U.S. authorities on Wednesday announced the discovery of the longest smuggling tunnel ever found on the Southwest border, stretching more than three-quarters of a mile from Tijuana, Mexico, into the San Diego area.
U.S. Customs and Border Protection said the tunnel originates in an industrial area in Mexico and extends a total of 4,309 feet. (1,313 meters).
It features an extensive rail/cart system, forced air ventilation, high voltage electrical cables and panels, an elevator at the tunnel entrance, and a complex drainage system, the agency said.
“While subterranean tunnels are not a new occurrence along the California-Mexico border, the sophistication and length of this particular tunnel demonstrates the time-consuming efforts transnational criminal organizations will undertake to facilitate cross-border smuggling,” said Cardell T. Morant, acting special agent in charge of Homeland Security Investigations in San Diego.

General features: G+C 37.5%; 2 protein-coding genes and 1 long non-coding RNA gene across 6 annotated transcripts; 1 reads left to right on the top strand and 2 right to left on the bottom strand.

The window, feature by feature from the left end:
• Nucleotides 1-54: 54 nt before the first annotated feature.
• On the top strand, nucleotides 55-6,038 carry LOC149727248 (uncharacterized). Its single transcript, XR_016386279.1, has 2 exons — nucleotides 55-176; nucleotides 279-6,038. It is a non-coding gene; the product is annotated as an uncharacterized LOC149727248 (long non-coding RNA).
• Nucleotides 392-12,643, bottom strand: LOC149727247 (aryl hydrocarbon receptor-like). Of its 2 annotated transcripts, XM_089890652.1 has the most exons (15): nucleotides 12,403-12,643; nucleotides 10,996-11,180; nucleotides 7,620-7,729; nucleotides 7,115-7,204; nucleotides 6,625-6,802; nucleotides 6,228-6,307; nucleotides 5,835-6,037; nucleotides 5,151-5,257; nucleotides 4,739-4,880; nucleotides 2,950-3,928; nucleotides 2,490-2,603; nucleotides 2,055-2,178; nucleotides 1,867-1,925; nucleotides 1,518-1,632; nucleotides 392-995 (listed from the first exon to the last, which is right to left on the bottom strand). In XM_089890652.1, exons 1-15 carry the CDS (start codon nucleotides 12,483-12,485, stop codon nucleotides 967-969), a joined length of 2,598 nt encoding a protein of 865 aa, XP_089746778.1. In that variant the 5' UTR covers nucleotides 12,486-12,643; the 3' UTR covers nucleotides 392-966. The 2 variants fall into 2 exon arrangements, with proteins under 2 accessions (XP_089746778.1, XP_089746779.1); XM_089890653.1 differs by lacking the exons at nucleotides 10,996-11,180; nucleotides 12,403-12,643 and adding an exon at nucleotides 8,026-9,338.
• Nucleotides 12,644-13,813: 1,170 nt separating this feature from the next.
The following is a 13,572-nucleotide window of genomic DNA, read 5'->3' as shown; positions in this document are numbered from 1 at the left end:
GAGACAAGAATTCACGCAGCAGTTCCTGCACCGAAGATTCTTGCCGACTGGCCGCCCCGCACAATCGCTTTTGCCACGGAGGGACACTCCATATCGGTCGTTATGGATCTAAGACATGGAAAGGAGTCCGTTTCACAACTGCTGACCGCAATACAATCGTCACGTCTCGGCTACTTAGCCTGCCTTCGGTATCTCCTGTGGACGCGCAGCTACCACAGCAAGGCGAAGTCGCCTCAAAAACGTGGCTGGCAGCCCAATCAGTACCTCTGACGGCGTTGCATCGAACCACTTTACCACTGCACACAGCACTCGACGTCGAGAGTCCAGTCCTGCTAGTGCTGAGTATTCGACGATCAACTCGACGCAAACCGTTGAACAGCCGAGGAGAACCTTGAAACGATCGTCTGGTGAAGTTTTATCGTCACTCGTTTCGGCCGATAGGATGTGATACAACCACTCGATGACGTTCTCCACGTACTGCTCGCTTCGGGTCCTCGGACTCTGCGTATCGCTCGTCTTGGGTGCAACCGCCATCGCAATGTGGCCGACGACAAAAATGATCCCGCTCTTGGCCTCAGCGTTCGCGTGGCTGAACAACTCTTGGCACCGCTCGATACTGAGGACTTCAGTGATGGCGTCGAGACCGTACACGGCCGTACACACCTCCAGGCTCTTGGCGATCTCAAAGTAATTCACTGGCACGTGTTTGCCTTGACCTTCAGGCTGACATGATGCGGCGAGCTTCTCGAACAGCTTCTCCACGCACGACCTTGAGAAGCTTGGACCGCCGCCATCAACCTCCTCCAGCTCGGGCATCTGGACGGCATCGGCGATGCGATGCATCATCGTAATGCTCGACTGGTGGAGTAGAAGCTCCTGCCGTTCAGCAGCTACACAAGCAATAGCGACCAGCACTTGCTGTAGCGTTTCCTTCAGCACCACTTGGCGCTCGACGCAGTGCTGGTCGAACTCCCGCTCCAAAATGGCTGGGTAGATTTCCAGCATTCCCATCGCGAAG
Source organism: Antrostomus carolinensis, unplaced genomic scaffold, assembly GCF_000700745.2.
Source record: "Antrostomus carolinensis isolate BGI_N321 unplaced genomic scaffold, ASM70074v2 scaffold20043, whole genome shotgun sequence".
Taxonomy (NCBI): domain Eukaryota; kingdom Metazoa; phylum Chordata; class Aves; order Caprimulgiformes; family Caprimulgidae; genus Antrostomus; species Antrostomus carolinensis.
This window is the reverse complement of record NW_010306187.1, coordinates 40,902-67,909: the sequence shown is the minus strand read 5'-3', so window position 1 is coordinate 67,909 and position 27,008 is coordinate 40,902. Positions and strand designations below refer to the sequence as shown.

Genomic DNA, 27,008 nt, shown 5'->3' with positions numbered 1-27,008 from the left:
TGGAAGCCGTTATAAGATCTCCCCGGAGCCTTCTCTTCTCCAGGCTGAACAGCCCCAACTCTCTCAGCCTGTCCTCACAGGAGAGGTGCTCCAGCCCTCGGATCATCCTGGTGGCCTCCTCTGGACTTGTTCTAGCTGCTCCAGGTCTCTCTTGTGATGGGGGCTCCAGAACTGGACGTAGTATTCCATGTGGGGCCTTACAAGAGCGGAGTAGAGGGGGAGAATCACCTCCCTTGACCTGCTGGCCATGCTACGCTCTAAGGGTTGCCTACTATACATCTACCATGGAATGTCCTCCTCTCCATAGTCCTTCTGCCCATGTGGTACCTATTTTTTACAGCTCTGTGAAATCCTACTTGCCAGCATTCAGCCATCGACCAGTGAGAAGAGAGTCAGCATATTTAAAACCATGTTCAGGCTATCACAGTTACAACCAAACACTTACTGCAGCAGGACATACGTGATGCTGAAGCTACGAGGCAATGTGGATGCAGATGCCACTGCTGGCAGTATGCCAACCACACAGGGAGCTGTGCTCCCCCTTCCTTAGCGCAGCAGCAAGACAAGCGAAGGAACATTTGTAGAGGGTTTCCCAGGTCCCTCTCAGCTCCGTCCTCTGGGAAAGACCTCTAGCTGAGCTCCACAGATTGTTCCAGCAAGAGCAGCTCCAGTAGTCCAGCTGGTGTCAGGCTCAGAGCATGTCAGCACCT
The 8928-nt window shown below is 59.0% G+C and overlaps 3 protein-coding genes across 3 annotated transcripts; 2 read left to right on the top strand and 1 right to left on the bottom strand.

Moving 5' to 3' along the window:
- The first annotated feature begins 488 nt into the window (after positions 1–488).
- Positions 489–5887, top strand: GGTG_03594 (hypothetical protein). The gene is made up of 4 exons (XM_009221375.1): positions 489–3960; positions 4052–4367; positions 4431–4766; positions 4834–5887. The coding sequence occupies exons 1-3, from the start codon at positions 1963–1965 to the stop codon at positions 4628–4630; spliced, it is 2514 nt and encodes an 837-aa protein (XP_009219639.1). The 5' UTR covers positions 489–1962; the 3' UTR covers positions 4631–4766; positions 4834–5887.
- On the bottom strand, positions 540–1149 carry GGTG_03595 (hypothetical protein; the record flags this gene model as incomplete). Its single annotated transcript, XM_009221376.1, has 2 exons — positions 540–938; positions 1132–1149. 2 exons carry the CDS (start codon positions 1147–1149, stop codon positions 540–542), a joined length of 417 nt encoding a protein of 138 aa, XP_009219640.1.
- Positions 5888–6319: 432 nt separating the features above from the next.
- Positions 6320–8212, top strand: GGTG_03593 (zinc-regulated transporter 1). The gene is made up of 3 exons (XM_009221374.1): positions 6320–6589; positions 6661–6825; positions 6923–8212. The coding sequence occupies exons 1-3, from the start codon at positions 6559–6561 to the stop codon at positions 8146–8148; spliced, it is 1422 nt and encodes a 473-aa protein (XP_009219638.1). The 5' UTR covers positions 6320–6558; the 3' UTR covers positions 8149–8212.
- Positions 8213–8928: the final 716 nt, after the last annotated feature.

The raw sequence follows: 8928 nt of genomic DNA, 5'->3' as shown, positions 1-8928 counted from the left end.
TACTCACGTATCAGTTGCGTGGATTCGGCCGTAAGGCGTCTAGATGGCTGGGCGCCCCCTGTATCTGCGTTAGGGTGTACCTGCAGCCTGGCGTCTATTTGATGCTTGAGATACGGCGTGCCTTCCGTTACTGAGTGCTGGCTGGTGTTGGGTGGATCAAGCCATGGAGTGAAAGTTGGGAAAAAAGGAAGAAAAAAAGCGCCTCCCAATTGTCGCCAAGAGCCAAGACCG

Following the discovery in August, Mexican law enforcement identified the tunnel entrance and members of the San Diego Tunnel Task Force began mapping the tunnel from Mexico, the agency said.
The next longest tunnel in the U.S. was discovered in San Diego in 2014. It was 2,966 feet (904 meters) long.
The newly discovered tunnel is about 5.5 feet (1.68 meters) tall and 2 feet (0.61 meters) wide and runs at an average depth of 70 feet (21.3 meters) below the surface, officials said.
Agents discovered several hundred sandbags blocking the suspected former exit of the tunnel in the Otay Mesa warehouse district within the U.S.
The discovery did not lead to any arrests or seizures.